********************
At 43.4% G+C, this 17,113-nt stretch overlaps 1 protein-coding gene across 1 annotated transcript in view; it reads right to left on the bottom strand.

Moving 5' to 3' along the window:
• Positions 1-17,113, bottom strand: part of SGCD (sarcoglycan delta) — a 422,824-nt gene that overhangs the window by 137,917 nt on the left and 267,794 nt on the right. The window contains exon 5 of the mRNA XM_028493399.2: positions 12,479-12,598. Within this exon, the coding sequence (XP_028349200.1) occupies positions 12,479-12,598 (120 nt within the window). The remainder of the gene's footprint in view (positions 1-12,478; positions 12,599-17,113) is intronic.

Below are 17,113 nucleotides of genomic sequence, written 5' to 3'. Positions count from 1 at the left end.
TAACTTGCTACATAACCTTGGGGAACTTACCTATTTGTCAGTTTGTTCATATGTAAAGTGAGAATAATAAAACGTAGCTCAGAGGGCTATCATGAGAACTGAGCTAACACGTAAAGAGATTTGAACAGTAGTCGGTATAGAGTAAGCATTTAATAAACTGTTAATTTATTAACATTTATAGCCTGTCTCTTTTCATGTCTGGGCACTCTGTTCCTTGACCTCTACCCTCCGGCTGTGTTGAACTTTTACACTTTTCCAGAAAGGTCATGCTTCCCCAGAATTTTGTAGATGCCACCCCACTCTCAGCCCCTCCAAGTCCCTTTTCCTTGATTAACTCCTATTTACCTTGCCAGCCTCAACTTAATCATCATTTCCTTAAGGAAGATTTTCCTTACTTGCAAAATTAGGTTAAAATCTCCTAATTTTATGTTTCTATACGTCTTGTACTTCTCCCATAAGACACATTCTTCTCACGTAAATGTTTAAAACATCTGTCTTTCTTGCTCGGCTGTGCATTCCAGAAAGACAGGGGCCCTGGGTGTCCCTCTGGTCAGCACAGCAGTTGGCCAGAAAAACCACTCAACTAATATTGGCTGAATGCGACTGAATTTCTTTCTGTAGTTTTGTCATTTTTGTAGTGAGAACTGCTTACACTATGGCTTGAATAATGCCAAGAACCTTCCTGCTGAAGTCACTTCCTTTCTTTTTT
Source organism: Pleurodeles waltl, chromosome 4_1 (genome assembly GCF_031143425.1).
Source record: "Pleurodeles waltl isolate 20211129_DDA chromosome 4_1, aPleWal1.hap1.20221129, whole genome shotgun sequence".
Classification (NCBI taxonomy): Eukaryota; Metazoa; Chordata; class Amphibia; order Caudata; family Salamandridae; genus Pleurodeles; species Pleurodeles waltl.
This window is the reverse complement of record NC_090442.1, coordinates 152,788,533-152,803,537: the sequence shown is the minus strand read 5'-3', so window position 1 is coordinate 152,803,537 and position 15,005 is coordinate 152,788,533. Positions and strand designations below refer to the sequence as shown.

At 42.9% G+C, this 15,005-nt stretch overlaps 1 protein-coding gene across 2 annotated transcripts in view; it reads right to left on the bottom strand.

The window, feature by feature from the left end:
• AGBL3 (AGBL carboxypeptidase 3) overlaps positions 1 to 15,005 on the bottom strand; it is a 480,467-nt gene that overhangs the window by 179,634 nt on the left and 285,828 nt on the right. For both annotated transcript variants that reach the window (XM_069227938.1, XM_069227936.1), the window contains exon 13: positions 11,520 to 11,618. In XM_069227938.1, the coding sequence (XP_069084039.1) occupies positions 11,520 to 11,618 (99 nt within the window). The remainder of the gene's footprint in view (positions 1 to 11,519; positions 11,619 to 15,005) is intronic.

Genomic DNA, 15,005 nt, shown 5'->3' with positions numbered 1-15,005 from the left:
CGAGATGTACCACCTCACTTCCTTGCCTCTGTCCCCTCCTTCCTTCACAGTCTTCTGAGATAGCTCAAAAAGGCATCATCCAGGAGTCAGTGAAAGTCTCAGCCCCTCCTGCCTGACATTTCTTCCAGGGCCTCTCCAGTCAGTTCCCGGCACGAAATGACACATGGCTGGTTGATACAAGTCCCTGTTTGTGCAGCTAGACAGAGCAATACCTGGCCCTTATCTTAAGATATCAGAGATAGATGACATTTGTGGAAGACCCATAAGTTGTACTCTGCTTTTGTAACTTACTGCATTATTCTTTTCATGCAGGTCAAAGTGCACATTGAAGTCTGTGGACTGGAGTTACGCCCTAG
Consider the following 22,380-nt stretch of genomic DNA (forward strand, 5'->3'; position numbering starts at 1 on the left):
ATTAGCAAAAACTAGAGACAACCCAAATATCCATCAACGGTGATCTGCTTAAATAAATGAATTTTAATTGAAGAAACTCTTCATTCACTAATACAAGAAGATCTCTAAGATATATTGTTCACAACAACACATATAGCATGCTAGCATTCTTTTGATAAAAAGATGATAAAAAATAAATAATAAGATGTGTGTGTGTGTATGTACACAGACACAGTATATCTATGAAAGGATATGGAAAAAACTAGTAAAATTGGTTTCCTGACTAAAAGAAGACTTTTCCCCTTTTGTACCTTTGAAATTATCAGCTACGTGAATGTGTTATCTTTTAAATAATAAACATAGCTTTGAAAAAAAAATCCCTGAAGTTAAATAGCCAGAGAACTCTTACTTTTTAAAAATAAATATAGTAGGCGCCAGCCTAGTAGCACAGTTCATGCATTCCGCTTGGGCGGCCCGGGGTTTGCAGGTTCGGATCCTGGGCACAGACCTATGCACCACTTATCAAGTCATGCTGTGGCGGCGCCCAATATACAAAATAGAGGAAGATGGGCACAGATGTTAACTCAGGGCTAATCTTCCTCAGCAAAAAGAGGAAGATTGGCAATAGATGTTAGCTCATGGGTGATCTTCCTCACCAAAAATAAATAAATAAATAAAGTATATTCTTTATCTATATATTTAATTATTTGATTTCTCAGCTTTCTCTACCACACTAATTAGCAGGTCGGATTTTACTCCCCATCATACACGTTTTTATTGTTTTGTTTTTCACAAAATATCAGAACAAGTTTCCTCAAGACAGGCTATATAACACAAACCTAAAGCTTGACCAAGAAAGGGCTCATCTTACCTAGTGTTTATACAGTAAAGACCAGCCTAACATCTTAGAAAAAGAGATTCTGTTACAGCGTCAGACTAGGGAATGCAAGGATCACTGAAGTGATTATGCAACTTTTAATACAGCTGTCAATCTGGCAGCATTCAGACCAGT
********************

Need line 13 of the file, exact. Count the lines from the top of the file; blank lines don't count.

Genomic DNA, 15,005 nt, shown 5'->3' with positions numbered 1-15,005 from the left: